Basking in the glow of “Avatar’s” domination, the Fox empire is hoping Jeff Bridges’ surprise Golden Globes win for lead actor in the drama category will shine the spotlight on “Crazy Heart” at the box office.
Prestige titles like Fox Searchlight’s “Crazy Heart” have come to depend upon awards attention to boost their B.O. profile, since they don’t have access to major marketing coin.
“Avatar’s” Globe wins for best drama and director should also help keep the pic firmly in the public eye, since the record-breaking title has been open for only five weeks. Through Monday, “Avatar’s” global gross was $1.62 billion, just $200 million shy of the $1.8 billion cumed by Jim Cameron’s “Titanic,” the top grosser of all time.
Conversely, it’s been a difficult season for the specialty market, and, so far, Paramount’s “Up in the Air” is the only title to have successfully broken out. Beginning in a limited run before expanding nationwide on Christmas Day, “Up in the Air’s” cume through Monday was $64 million.
“Crazy Heart” has kept a low profile since opening Dec. 16, playing in fewer than 50 theaters. It had a rough start, but has been seeing better numbers over the past two weekends.
Over the four-day Martin Luther King Jr. weekend, “Crazy Heart” grossed an estimated $792,473 from 47 theaters for a cume of $2.2 million. Three-day weekend was up 40% over the previous sesh.
Searchlight will now begin adding markets, as well as more-aggressively marketing the film with a nod to the Globes trophies. This weekend, 10 cities will be added to the film’s run, followed by as many as 25 the next weekend.
“This helps to put the film in the spotlight,” a Searchlight exec said.
“Crazy Heart” also won for original song, with music and lyrics by T Bone Burnett and Ryan Bingham.
Last year, Searchlight swept awards season with “Slumdog Millionaire.”
Sony Pictures Classics’ “The White Ribbon,” which won the Globe for foreign-language film, also could see interest as a result of its victory. Through Monday, the film’s cume was $298,063 in its third week, playing in 12 theaters. The drama won the Palme d’Or in Cannes, and is Germany’s foreign-language film Oscar submission.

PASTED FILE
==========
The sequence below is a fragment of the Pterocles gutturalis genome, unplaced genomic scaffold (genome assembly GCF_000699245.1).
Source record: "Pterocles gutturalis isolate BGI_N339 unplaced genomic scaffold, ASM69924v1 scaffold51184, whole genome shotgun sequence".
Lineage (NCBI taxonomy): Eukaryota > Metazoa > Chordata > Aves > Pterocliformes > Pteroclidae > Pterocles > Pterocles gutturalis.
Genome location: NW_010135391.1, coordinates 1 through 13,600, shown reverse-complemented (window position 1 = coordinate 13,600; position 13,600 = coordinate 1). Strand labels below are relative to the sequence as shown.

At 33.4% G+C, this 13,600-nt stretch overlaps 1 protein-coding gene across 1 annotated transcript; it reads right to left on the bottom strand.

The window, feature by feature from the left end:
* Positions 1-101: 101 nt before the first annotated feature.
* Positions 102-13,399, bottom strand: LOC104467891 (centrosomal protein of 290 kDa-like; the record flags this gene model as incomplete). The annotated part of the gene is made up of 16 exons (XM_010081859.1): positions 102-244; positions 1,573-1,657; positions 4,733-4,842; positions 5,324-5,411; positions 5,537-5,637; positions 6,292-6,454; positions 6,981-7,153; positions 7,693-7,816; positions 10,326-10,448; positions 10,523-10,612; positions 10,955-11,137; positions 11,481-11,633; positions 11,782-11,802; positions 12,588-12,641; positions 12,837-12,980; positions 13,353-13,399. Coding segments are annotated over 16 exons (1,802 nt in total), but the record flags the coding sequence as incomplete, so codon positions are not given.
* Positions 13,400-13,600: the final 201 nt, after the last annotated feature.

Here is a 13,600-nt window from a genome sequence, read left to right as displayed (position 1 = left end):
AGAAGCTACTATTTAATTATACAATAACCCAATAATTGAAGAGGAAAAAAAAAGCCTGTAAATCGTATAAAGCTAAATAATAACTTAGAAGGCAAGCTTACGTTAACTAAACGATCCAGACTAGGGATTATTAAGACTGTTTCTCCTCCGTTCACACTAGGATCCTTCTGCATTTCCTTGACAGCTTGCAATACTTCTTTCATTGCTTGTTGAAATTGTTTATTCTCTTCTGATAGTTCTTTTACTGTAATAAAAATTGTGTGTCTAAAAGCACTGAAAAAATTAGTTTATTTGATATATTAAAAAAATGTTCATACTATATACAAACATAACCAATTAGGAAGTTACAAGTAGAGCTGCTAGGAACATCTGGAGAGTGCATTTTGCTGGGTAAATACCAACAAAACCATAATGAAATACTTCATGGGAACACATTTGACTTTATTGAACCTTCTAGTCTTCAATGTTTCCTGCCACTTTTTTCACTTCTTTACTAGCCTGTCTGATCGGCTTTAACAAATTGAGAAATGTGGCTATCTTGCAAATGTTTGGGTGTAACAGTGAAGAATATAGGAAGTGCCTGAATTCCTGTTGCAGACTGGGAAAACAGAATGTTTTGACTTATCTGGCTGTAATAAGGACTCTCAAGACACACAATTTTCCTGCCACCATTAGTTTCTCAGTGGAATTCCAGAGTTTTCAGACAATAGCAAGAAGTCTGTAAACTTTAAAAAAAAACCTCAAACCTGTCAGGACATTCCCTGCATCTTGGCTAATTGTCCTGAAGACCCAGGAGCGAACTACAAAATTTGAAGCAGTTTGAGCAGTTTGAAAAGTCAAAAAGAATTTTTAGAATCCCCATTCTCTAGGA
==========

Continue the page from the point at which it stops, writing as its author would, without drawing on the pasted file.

Hollywood Foreign Press voters leaned toward more commercial titles than in years past. While “The Hangover” (already a hit on DVD) and “The Blind Side,” which is well into its box office run, won’t see as much benefit at the box office from the Globes, Fox execs think “Avatar’s” wins could help lure even more adults.
“Winning director and picture further pique the curiosity of moviegoers to see this epic film that is destined to become the highest-grossing movie in history. There is a lot of fuel left in ‘Avatar’s’ tank,” said Fox senior VP of domestic distribution Chris Aronson.
“Avatar” ended the long Martin Luther King Jr. holiday weekend with an estimated domestic cume of $505.1 million, and an international total of $1.12 billion. For the four-day holiday weekend, it grossed an estimated $54.6 million domestically.
Overseas, “Avatar” grossed $128.9 million, including a record-breaking opening of $15.2 million in Italy. “Avatar” is now the highest grossing film ever in China, at $75.6 million.
“Avatar” is the first Hollywood tentpole to win either a drama or director Globe since Peter Jackson’s “The Lord of the Rings: The Return of the King” six years ago.
“Return of the King” saw a narrower drop than usual after its Globes win in January 2004. In 1998, “Titanic” won for best drama, while Cameron won director, but comparisons are virtually impossible to make, since “Titanic” built up its cume much more slowly, and over many months.
Warners’ “Sherlock Holmes” also could see a B.O. bounce from Robert Downey Jr.’s win for lead actor in the comedy/musical category.
“Sherlock,” directed by Guy Ritchie, grossed $9.9 million for the holiday weekend for a domestic cume of $180.1 million in its fourth weekend. Overseas, it grossed a pleasing $26.3 million to come in No. 2 behind “Avatar” at the international B.O. Pic’s foreign cume is $168.6 million for a worldwide haul of $348.7 million.